Note that cooccurrence is a thing that is usually calculated from 1/0 (binary) primary data whereas you have compositional data. So this need explanation/details as well.
L91: classical reconstruction approaches > WA and WAPLS as there are more approaches than WA around, notably modern analogue methods.
L130131. Note that this uses the full data set. So the resulting RMSEP and R2 are not crossvalidation RMSEP and R2 in a formal sense. This should be remarked in the Discussion.
L146159 The Pennington et al paper is a great paper in my view. Whereas all you write here is in the paper to motivate the approach does not understandably summarize GloVe to me. GloVe is a rowcolumn bilinear model of the form (r_i + c_k + R_i*C_j) fitted to the logtransformed cooccurrence matrix derived from the primary data. It is fitted by weighted leastsquares to log(cooccurrence count +1) [so as to avoid problems with log 0]. GloVe is thereby very close to unconstrained ordination models used in ecology except for the transformation to cooccurrences , see Suppl Info in (ter Braak & te Beest 2022)nd discussion in (ter Braak 1988).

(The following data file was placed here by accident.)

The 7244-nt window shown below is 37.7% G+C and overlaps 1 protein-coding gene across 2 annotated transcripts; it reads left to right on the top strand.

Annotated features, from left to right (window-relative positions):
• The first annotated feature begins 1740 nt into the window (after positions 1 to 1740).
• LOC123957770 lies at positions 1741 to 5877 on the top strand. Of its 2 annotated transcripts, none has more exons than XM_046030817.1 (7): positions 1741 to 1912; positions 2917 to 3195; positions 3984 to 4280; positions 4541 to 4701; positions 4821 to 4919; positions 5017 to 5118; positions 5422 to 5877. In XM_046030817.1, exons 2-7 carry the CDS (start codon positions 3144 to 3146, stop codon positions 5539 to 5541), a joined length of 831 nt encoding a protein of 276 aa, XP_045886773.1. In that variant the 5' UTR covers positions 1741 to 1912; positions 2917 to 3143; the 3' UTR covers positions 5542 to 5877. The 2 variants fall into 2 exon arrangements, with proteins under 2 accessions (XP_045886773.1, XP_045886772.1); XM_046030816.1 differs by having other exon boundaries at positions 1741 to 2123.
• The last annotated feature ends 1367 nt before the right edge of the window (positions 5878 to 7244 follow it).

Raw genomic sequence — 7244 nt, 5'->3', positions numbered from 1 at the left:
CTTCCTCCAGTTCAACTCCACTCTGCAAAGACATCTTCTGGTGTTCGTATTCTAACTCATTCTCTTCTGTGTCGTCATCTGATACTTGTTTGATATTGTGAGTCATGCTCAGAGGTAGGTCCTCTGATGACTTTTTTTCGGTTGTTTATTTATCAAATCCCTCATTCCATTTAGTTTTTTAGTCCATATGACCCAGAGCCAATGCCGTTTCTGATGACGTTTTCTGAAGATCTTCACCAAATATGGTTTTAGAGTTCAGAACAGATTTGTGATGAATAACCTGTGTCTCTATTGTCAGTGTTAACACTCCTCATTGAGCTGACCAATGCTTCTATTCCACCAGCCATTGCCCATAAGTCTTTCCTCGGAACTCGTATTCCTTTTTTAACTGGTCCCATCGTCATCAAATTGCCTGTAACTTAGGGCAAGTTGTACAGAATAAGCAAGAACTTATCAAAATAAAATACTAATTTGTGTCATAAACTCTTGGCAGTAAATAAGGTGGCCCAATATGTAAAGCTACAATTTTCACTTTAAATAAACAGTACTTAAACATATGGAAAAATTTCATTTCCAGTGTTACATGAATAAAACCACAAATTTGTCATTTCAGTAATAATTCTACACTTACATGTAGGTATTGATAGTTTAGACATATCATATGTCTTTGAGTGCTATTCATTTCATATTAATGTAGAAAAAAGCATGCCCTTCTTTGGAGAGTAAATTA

L159160: So in essence the same assemblage data is entered twice (original and transformed) as predictors in Layer one (figure 1). Apparently, the authors have little confidence that ensembles of decision trees can figure out all interesting combination of taxa…. (and perhaps they are right, except that the result of MEMLM and MEMLMc look rather similar). Actually, all differences between the MEMLM versions would show that basic machine learning methods used in layer one ‘fail’ in one way or another..
L147: I would call it a conditional probability. [but this text should be removed/replaced anyway, see before].